In addition to his creative achievements, Mr. Yang has a profound understanding of artistic concepts, and presents exciting insights on the dialectic and abstract creations of Eastern and Western cultures.
Dialects of Eastern and Western Cultures
Mr. Chihung Yang has lived in both Taiwan and the United States for many years. Yiart is curious about how Mr. Yang is able to find a balance and connection between these two cultures.
Chihung Yang: China has been discussing the issue of Eastern and Western culture since the May 4th Movement in 1919. When discussing this topic, we must look back 50 years. When I was in high school, the most discussed cultural debate was Li Ao, so I read some of his books. Li Ao had advocated for total westernization, stating that we should fully westernize, questioning “to what extent?”. Even syphilis.
In high school, seeing these conflicts rise between Eastern and Western cultures was indeed a shock. Returning to painting at the time, the Fifth Moon Group emphasized the need for the East and West, and the integration of the two cultures. At the time, young people within the intellectual, cultural, and artistic circles seemed to find it difficult to avoid encountering this cultural issue. After arriving in the United States, I gradually realized that the cultural conflict between East and West was not a problem at all. Paintings never need to be translated, only the writer, in particular, will study this aspect, because the text itself is representative of every culture and every race. Therefore in literature, the conflict between Eastern and Western culture will be very strong.
In the late 1960’s and 1970’s, it was impossible to create without addressing cultural issues. As an art creator, how should you respond to this problem? In fact, I had solved this problem before I went abroad. At the time, I couldn’t make a living solely on my creations, and during that time, there wasn’t a so-called art market in Taiwan, so I had to work for an advertising ad company. In order to have timely access to the most innovative western information, it was necessary to receive the latest information at the time, to serve consumers. Although there weren’t many people talking about globalization at the time, people were starting to talk about it. Since globalization, there weren’t many problems with the East and West. Now there are even less problems, and many things are misunderstandings and blind spots.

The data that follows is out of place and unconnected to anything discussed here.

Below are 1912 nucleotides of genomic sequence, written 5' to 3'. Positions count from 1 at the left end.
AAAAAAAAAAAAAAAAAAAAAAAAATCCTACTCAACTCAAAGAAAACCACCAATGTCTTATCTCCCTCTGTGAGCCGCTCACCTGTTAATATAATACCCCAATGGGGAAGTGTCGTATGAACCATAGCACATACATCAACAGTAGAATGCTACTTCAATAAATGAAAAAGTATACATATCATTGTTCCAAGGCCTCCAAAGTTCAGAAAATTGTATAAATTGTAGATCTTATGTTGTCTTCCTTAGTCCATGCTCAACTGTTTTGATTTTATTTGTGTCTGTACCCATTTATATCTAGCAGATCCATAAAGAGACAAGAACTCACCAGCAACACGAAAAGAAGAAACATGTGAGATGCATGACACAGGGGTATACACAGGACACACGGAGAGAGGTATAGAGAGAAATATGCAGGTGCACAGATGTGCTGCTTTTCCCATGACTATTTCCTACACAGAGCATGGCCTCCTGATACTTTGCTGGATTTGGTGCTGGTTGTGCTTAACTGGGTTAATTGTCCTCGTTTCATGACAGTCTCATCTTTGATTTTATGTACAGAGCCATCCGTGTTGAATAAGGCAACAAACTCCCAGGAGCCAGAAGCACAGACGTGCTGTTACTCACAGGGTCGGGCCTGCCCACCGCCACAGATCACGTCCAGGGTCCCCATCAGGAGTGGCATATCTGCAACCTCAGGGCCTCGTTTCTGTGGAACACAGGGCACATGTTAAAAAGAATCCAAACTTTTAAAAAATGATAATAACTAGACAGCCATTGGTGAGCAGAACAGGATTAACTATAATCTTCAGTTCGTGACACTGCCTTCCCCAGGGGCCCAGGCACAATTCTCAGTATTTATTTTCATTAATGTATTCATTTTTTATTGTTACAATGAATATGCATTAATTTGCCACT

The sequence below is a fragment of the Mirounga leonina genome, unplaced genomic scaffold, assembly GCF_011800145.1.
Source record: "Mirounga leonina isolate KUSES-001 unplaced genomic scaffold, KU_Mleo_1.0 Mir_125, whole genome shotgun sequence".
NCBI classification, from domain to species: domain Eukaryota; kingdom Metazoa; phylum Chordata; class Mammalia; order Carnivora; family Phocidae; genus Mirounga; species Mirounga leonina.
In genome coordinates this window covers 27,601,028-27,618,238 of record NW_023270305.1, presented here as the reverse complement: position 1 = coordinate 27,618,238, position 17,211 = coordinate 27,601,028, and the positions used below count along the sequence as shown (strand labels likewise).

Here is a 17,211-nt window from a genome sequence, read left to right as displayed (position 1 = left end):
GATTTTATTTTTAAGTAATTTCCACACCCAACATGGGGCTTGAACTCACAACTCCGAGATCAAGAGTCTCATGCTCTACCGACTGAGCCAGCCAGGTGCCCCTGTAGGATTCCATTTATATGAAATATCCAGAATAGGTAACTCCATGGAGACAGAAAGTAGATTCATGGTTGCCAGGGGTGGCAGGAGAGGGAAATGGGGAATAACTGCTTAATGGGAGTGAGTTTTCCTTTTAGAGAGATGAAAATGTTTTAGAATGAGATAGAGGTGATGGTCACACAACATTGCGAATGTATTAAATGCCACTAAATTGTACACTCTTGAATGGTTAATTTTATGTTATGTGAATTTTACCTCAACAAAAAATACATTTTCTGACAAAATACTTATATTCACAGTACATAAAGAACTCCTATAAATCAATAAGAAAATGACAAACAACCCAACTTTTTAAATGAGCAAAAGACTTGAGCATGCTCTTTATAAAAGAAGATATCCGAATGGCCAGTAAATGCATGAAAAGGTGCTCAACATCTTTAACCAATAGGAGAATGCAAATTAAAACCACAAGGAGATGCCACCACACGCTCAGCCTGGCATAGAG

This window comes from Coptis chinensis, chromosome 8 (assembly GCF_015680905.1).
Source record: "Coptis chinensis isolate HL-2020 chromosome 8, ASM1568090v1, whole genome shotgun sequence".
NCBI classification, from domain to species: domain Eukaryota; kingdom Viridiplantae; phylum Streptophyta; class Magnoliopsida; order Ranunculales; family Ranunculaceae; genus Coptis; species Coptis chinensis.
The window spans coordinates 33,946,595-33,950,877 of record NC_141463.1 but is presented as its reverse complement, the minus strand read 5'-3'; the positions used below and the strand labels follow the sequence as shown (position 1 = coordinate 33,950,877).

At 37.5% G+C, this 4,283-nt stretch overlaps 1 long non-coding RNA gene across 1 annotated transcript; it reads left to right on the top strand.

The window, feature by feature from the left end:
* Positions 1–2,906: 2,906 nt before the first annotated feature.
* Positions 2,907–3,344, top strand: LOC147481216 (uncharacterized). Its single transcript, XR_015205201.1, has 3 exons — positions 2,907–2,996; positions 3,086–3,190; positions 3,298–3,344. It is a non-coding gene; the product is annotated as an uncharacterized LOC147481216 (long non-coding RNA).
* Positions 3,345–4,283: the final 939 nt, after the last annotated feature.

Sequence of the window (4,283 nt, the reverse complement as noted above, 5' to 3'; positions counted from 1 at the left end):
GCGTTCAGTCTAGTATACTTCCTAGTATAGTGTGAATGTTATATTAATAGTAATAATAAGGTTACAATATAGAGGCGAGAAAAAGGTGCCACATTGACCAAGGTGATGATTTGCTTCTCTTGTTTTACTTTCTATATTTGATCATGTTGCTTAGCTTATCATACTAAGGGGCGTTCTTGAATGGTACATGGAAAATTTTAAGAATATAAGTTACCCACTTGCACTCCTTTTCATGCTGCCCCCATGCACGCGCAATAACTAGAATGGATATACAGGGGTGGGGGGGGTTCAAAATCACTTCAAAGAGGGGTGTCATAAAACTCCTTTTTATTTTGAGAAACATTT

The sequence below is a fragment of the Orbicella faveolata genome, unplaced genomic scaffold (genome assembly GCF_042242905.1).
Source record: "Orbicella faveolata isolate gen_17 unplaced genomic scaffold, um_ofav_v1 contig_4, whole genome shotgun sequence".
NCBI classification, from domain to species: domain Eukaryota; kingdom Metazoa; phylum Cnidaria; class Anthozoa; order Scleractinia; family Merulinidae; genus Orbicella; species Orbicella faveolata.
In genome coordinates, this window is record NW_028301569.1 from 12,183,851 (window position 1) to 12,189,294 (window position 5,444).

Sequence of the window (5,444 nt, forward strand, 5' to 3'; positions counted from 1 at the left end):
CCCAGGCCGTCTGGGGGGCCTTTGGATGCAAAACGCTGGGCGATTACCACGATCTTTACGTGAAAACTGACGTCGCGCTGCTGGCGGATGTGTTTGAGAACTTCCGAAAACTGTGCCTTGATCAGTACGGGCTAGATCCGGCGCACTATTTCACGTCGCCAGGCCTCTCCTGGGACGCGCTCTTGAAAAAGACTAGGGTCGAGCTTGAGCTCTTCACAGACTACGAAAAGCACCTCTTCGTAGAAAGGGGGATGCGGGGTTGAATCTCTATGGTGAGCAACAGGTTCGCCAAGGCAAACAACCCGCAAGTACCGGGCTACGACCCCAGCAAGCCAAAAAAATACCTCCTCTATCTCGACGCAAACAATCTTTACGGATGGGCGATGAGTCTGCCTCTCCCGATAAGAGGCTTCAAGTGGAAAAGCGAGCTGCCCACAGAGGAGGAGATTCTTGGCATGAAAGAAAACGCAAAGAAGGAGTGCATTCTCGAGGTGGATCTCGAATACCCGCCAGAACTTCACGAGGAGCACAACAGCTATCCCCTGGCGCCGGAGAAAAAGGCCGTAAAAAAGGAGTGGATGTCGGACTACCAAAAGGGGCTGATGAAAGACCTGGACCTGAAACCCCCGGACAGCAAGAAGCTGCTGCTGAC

At the time, the Hollywood movie “Apartment Spring Light” (starring American actor Jack Lemmon), once popular in Taiwan, caused some discussion about high rise buildings, and how they were quite an original concept for the traditional society at the time. However, the emergence of apartments represent modern life, Western culture, and mass consumption culture. In order to resist the west, some conservatives questioned: “why do the Taiwanese need apartments?” and “why do Taiwanese artists have to paint tall buildings and glass curtains in order for it to be modern?”. Some local painters believed that they should paint buffaloes and rice fields.
Andrew Wyeth, for example, is regarded as an American realist painter, commonly known to create paintings of common life and people. Wyeth simply painted what he regarded as life, with a brush. However, some Taiwanese painters saw the cultural community promote rural movements and create related themes out of it. Therefore, painting water buffalo, rice fields, farmhouses, etc. was very popular at the time, which made people wonder why there were fixed themes for creating artworks.
In the 1960s, pop art became the most far-reaching art style, influencing popular fashion. Also, the so-called Western pop part was the face of the modern consumer society. For instance, Campbell Soup was a theme in Andy Warhol’s works, and pasta was a theme incorporated into James Rosenquist’s works. For Americans, this was considered home cooking. Mr. Yang laughed as he said this, stating that it’s just like how Taiwanese people eat braised pork rice, but no one actually paints it.
Modern Art Trend
As he talked about the historical context, Mr. Yang shared the book he wrote in the 1980s–– 《現代美術新潮》. Mr. Yang’s main reason for writing this book at the time was that he was exposed to many exhibitions in New York, and even discussions around the world. Therefore, Mr. Yang enthusiastically shared this information with readers in Taiwan. When introducing Western art, he also put in a great deal of effort to screen. For teachers, the process of investigating the production was important and should be approached cautiously. In the 1980’s, Mr. Yang was the first person to introduce Basquiat, Cindy Sherman, Julian Schnabel, Cy Twombly, and postmodernism in Chinese. At the time, the Asian art media didn’t even know about the influence that these foreign artists had on the history of art.
Mr. Yang’s writings also influenced a considerable number of Chinese youth at the time. When he was exhibiting his works at Pace Gallery, a reporter interviewed Chinese artist, Zhang Huan, asking him: “How do you become an artist?”. Since Zhang Huan grew up in China and didn’t know much about Western culture, he learned much about Western art through the works for Mr. Yang. After Chinese artist Chen Danqing read Mr. Yang’s book, he wrote a letter to the Central Academy of Fine Arts and invited Mr. Yang to give a speech. It is evident that Mr. Yang’s《現代美術新潮》has had a huge impact.
Photos © Chihung Yang